Alright, so you’ve decided to run outside during the winter months and you’re going to be doing it in the snow and freezing temperatures. You have to have the right gear, especially, if you are going to run long distance. Layers. Layers. Layers. That’s the secret. You have to wear a wicking thermal base-layer. After that, keep piling things on until you stay warm while you are out. This takes a bit of trial and error because everyone is different. There is a tipping point where I won’t run outside due to the cold— if I have to wear so many layers it is difficult to get a good stride going. Usually, that means I need better running gear.

You may have to break up your run, if you are going out for more than two hours. Try to run during the warmest part of the day, which doesn’t always mean the sun is out. Cloud cover keeps heat trapped close to the earth. I also stay in the neighborhoods because the homes block some of the wind and they keep it warmer. Stay on more narrow streets too.

Ice is always a problem at some point. I have Ice Joggers, which pull over the bottom of my shoes and stop me from slipping. They are like YakTracks. Lights are an essential piece of running gear, along with a reflective vest.

Running indoors on a track or treadmill is not ideal and is really a form of torture. There is a middle road, though, you can also do some inside and some outside. If you are going to run on a track make sure and change direction or you will have aches and pains on one side of your body and cause muscle imbalances. If you’re on the treadmill, variation is key to keeping you “entertained.” Change the grade and the speed to mix things up.

Alright so you HATE the cold and snow and just cannot bring yourself to run outside during the winter, what are you going to do? If you do nothing, you will lose all your hard earned fitness. Maybe you even have an early spring ultra you are training for and you thought you could hack it this year, but it’s way too cold. Where there is a will, there is a way.

You can always run on the treadmill for 20-30 miles. Or you ca use every cardio machine your gym has for your long workouts. If you have a five hour workout, do the stair master for one, the treadmill for one, the elliptical for one, and whatever else they have.

What about resting for the winter? You still want to maintain a base level of fitness if you plan to run anything in the spring or early summer (depending on your distance). Twenty-five miles a week is a good base for a rest season. A rest season also gives you the chance to try new things, such as spinning, a cardio class, crossfit, swimming, or yoga. Rest seasons are a perfect time to bring in strength training too. If you don’t mind the snow, give snowshoeing and cross country skiing a try.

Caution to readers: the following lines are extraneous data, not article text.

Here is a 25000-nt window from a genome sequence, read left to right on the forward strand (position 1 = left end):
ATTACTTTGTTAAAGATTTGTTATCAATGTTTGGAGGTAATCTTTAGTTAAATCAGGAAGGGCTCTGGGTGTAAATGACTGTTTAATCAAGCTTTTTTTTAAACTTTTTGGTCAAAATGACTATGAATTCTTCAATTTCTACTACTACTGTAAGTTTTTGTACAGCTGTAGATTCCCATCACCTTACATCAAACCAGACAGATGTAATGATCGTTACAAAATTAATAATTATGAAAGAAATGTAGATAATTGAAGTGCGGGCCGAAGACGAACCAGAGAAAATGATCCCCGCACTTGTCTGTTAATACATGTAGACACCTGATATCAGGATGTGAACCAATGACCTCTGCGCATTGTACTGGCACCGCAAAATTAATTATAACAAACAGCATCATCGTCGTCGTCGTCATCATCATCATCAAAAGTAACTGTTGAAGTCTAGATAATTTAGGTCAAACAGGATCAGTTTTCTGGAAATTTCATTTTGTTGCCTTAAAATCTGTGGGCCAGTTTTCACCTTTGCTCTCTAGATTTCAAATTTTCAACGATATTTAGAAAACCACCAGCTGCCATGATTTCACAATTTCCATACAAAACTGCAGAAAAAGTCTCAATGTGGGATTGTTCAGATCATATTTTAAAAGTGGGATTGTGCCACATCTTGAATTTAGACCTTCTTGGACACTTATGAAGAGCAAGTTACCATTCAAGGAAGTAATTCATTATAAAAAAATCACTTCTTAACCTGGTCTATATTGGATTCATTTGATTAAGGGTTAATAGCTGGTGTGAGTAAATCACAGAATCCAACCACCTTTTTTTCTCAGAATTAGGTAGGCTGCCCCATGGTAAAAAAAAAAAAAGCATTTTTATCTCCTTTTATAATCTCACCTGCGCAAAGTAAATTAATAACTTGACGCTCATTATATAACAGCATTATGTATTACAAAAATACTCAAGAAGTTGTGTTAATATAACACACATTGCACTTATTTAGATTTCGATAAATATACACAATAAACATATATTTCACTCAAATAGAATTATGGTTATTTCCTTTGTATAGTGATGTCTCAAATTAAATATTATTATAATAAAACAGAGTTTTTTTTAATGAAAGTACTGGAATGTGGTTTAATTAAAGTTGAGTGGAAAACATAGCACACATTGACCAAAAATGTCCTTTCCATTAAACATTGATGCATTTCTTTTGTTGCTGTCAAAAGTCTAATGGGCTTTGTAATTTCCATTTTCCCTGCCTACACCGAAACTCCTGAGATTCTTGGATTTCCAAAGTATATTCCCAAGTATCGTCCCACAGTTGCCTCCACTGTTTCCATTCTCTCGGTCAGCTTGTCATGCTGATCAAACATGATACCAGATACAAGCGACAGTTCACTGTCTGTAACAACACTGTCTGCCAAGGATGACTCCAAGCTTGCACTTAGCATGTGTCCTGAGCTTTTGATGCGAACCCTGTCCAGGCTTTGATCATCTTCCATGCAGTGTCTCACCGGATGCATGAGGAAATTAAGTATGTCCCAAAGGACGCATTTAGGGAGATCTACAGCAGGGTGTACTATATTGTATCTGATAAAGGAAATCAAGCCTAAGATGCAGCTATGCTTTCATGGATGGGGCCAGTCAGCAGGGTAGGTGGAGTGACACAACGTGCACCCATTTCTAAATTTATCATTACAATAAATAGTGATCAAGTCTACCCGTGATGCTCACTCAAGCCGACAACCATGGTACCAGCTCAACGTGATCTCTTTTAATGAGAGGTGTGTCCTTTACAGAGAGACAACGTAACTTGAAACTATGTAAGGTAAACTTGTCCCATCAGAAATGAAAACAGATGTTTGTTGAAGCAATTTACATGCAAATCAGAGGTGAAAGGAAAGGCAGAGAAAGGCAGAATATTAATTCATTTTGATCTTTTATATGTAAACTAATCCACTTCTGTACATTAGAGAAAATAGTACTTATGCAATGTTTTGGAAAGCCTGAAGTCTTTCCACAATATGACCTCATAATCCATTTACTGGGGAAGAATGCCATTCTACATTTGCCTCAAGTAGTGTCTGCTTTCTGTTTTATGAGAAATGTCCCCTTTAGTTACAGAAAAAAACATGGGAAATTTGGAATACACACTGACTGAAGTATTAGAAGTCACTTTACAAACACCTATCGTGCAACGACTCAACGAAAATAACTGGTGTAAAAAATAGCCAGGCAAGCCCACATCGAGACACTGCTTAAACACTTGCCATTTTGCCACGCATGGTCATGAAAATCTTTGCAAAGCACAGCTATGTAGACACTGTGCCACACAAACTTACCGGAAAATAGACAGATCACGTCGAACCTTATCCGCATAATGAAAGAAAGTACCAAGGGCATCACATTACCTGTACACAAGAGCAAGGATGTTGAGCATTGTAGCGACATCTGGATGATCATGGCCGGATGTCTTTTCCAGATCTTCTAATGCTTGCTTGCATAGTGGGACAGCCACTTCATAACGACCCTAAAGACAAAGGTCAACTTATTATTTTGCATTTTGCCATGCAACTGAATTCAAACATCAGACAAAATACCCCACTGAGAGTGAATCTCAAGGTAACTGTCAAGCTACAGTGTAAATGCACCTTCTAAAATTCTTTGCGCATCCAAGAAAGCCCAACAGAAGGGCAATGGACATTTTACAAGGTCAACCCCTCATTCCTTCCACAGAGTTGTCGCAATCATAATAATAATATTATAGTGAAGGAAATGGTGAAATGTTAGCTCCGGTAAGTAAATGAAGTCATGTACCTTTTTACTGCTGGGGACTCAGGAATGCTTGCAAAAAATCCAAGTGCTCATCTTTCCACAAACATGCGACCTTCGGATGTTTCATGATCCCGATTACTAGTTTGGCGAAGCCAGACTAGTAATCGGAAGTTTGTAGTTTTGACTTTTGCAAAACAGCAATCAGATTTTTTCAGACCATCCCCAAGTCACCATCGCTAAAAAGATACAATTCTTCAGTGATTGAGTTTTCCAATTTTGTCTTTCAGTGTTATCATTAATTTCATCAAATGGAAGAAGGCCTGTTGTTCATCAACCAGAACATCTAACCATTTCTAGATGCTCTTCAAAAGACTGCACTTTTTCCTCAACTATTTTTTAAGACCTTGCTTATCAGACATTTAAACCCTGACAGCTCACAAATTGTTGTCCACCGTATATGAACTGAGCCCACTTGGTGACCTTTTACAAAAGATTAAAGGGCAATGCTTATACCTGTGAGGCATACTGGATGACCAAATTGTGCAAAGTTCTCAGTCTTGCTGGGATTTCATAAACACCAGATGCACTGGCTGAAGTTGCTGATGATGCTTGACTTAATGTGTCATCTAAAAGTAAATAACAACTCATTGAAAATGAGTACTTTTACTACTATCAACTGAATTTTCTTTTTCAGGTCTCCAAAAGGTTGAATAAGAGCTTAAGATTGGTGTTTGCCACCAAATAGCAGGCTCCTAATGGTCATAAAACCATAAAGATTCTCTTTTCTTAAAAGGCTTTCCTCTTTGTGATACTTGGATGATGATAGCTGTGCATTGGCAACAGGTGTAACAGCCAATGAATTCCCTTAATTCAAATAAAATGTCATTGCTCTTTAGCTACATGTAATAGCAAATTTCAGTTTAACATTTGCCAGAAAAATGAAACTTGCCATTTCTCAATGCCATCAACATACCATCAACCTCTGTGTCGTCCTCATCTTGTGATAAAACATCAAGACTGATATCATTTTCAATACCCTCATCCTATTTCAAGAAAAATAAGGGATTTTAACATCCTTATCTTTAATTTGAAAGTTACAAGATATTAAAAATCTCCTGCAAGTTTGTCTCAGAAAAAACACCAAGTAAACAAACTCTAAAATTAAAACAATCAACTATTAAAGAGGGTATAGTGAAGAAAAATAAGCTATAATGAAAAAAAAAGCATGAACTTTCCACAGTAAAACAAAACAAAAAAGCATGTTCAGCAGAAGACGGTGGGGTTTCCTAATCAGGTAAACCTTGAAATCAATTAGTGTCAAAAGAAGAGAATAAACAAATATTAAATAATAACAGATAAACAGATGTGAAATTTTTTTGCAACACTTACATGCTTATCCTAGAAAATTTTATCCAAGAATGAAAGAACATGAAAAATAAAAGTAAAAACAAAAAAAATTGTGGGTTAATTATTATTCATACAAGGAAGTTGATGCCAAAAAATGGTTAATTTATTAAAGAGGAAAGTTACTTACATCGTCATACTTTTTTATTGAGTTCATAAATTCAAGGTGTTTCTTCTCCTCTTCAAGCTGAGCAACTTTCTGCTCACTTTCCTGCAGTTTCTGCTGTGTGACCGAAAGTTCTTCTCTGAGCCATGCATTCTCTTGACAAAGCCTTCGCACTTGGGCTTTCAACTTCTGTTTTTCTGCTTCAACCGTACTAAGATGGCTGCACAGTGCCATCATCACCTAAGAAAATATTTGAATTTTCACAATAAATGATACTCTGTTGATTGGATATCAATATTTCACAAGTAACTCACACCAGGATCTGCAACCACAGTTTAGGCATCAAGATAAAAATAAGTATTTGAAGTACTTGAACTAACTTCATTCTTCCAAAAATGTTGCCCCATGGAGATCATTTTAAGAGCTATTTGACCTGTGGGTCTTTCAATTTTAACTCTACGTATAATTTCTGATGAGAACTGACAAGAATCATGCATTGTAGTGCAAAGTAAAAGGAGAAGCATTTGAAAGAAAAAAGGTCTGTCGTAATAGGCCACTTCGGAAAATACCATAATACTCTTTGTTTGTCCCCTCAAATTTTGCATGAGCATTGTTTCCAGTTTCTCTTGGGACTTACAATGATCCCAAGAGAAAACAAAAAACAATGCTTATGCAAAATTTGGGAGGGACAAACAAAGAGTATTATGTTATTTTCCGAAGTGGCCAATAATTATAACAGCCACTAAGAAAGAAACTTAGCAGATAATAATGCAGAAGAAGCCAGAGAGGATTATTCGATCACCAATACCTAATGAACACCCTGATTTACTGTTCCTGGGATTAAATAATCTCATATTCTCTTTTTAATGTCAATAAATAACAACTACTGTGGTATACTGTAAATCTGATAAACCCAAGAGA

Running in the winter requires creativity and determination, but we’re runners we have that in spades.

What are your intentions?

intention

It occurred to me today while I was running that I’m selling out on the HURT 100 finish. What! Yeah, I know, right? But here’s what I’ve been thinking this whole time.

HURT is really hard, it’s the most difficult race I’ve ever run and it’s hard for really great amazing runners who are genetically blessed. Plus there are two significant things working against me:  first, the total climate change, and second my inability to shape my training to match the environment I’ll be running in.

Because of this line of thought, my goal has been to just finish the HURT. Just cross that finish line in one piece before the 36 hour cut off.  My goal was to finish under 36 hours…finish at 36 hours…squeak across the finish line minutes before 36 hours.

And that’s when it hit me. I said goodbye to just squeaking across the finish line a year and a half ago when I finished Bryce Canyon 100 eight minutes before the cut off. From that day forward I set out to become faster and stronger. Every work out and run I’ve done since then has been with the intention of becoming faster and stronger. The only “goal” I’ve had has been to become better than I was the day before.

That got me thinking about the difference between goals and intentions. A goal is something out in the future. It’s an object or place we want to reach and sure goals are great, but they are a moment in time. I think this is the underlying problem in lack of motivation. We get board of achieving particular goals. We get bored checking the boxes.

Intentions are unstoppable.

Goals are future oriented. They are a single moment in time—setup, achieved and passed on by. Intentions are right now, they are in the moment. Intentions are guided by your values and beliefs about yourself— who you are and want to become. They are continuance and evolving.

Sometimes with goals we don’t really care how we get there, so long as we get there. Sometimes we take short cuts or cheat a little (only a little). You can’t do that with intentions. You’re either in line with them or you’re not. Every day is not going to be easy and there are days that are going to be downright hard without much movement toward the GOAL, but if you’re true to your intention you’re always making progress.

So from now until HURT I’ll be getting stronger and faster, I will do my best in Hawaii, and my best will be better than what I’ve done in the past.